We know that Will is still tortured because of his own brush with death. When he thinks he’s dying, he talks about being scared and seeing dead people. He is scared of what is going to happen to him after he dies because he’s done so many terrible things. Will can handle killing better than the Kid and Ned, but that doesn’t mean all the killing hasn’t affected him. Will fears for his soul, and if there is judgment after this life, he’s right to fear for it. For Will, killing is not only about taking away someone else’s life, it’s also about condemning your own soul. He may be able to move on in this life (and apparently prosper in dry goods, if the epilogue is to be believed), but he knows he will ultimately pay for what he’s done. And that’s what makes Unforgiven so amazing. In this western, everyone gets what’s coming to them, eventually.

Deserve’s Got Nothing to Do With It.”

The podcast episode I did covers the theme of justice in Unforgiven in plenty of detail, but I still want to cover it a bit in this article, as well. The above quote sums up the movie for me. Death and killing at any time, but especially in the old west is more random and chaotic than any of us would like to admit. Good, bad, or in between, people just die. Someone might be drunk during a gunfight. Someone might freeze up. A gun might misfire. And someone who doesn’t “deserve” to die will die.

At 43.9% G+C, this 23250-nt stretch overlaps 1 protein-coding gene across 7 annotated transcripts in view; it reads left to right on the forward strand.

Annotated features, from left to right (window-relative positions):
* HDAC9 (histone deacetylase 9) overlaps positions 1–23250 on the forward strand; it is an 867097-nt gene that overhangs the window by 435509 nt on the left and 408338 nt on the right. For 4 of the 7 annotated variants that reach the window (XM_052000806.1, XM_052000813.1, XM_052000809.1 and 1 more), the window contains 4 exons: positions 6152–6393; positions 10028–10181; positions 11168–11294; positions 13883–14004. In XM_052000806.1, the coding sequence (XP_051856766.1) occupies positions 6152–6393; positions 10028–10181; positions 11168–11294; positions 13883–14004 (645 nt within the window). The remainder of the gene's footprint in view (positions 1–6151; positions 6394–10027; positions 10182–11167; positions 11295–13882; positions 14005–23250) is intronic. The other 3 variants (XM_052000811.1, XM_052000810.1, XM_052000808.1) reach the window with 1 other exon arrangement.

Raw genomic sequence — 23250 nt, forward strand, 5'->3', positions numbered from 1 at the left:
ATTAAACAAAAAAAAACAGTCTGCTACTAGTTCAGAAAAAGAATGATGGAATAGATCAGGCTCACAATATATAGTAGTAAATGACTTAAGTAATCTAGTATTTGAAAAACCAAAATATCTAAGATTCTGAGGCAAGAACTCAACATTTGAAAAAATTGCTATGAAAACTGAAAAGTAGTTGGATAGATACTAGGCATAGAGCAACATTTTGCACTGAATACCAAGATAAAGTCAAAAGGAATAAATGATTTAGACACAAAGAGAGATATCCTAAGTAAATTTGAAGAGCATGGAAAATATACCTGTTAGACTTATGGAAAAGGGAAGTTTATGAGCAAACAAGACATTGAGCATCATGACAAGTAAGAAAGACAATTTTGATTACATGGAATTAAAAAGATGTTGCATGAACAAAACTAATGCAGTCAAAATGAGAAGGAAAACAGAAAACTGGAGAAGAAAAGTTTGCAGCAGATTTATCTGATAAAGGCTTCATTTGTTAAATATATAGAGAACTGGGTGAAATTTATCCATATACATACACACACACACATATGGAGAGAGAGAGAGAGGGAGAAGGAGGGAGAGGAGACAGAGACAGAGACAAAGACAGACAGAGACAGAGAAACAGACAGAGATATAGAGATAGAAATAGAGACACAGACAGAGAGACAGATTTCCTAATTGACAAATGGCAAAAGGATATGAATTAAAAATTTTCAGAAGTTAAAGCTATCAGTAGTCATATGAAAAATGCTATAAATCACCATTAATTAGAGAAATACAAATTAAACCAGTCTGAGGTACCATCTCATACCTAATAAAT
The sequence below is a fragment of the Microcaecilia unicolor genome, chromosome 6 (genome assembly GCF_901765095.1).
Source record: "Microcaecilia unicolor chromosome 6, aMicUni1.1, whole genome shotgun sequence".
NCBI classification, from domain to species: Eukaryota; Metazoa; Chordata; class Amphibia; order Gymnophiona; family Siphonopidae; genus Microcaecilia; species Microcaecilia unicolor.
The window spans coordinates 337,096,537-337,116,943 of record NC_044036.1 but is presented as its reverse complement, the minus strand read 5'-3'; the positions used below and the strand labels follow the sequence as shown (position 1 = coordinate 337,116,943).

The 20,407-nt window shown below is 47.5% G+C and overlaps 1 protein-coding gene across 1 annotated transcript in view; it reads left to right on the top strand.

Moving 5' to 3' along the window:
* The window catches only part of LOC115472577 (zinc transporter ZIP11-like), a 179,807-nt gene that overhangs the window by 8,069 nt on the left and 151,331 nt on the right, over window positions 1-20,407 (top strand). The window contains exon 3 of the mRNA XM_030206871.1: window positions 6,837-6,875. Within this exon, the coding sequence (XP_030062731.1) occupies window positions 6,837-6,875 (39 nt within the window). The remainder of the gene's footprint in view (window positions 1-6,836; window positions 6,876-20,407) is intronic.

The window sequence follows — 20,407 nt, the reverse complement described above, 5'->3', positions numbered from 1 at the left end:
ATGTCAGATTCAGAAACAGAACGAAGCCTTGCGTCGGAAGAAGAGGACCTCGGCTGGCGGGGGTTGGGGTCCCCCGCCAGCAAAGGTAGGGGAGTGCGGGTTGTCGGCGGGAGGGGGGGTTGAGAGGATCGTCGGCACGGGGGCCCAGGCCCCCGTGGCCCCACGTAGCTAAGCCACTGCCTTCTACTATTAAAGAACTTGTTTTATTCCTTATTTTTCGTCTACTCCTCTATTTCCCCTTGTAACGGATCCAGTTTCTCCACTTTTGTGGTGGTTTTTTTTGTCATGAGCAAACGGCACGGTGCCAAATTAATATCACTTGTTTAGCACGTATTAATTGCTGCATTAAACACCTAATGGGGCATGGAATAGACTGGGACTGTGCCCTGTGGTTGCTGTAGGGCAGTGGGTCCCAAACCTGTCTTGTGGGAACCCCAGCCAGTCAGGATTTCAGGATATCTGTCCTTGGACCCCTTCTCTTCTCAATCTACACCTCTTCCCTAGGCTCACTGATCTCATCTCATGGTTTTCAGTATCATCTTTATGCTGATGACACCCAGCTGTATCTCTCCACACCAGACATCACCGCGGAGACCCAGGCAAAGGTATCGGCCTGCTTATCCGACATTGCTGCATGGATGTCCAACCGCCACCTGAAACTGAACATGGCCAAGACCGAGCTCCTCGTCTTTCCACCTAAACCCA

The line said to Little Bill before he is killed applies to much more than just his death. In fact, it applies probably the least to him. Aside from being a representative of the law, Little Bill is not a good person. And some people (Will, certainly) could argue that Bill does deserve to die because of what he did to Ned. But the idea of someone deserving something is more interesting when you look beyond Bill.

The whole plot is the result of a group of prostitutes seeking justice for a woman getting cut up by a cowboy. When they are treated as equals to horses and essentially property, they (mainly Alice) decide to take matters into their own hands. Justice has not been served in their eyes. And the cowboys deserve to die.